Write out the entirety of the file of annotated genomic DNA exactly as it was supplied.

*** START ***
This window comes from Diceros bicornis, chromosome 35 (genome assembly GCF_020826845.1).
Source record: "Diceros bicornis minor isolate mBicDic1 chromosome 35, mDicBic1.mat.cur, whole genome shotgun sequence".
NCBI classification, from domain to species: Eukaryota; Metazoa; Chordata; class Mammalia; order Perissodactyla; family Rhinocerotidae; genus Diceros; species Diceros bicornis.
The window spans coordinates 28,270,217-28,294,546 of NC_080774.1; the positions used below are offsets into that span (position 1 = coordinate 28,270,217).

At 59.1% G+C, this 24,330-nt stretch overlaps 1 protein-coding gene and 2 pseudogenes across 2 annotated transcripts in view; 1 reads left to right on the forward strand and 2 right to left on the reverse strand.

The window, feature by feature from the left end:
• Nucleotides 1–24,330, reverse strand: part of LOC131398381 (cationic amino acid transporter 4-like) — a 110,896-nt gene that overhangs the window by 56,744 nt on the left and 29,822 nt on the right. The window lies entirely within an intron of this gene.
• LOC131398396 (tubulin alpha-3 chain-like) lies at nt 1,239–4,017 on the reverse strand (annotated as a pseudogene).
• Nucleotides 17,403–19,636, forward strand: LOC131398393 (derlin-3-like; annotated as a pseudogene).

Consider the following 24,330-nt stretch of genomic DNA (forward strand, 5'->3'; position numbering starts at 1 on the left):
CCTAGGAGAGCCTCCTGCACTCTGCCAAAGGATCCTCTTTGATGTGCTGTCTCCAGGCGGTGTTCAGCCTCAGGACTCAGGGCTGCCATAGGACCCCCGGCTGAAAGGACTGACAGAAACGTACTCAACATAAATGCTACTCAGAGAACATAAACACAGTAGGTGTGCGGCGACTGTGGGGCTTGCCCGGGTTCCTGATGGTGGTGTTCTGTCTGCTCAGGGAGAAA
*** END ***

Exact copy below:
This window comes from Diceros bicornis, chromosome 35 (genome assembly GCF_020826845.1).
Source record: "Diceros bicornis minor isolate mBicDic1 chromosome 35, mDicBic1.mat.cur, whole genome shotgun sequence".
NCBI classification, from domain to species: Eukaryota; Metazoa; Chordata; class Mammalia; order Perissodactyla; family Rhinocerotidae; genus Diceros; species Diceros bicornis.
The window spans coordinates 28,270,217-28,294,546 of NC_080774.1; the positions used below are offsets into that span (position 1 = coordinate 28,270,217).

At 59.1% G+C, this 24,330-nt stretch overlaps 1 protein-coding gene and 2 pseudogenes across 2 annotated transcripts in view; 1 reads left to right on the forward strand and 2 right to left on the reverse strand.

The window, feature by feature from the left end:
• Nucleotides 1–24,330, reverse strand: part of LOC131398381 (cationic amino acid transporter 4-like) — a 110,896-nt gene that overhangs the window by 56,744 nt on the left and 29,822 nt on the right. The window lies entirely within an intron of this gene.
• LOC131398396 (tubulin alpha-3 chain-like) lies at nt 1,239–4,017 on the reverse strand (annotated as a pseudogene).
• Nucleotides 17,403–19,636, forward strand: LOC131398393 (derlin-3-like; annotated as a pseudogene).

Consider the following 24,330-nt stretch of genomic DNA (forward strand, 5'->3'; position numbering starts at 1 on the left):
CCTAGGAGAGCCTCCTGCACTCTGCCAAAGGATCCTCTTTGATGTGCTGTCTCCAGGCGGTGTTCAGCCTCAGGACTCAGGGCTGCCATAGGACCCCCGGCTGAAAGGACTGACAGAAACGTACTCAACATAAATGCTACTCAGAGAACATAAACACAGTAGGTGTGCGGCGACTGTGGGGCTTGCCCGGGTTCCTGATGGTGGTGTTCTGTCTGCTCAGGGAGAAA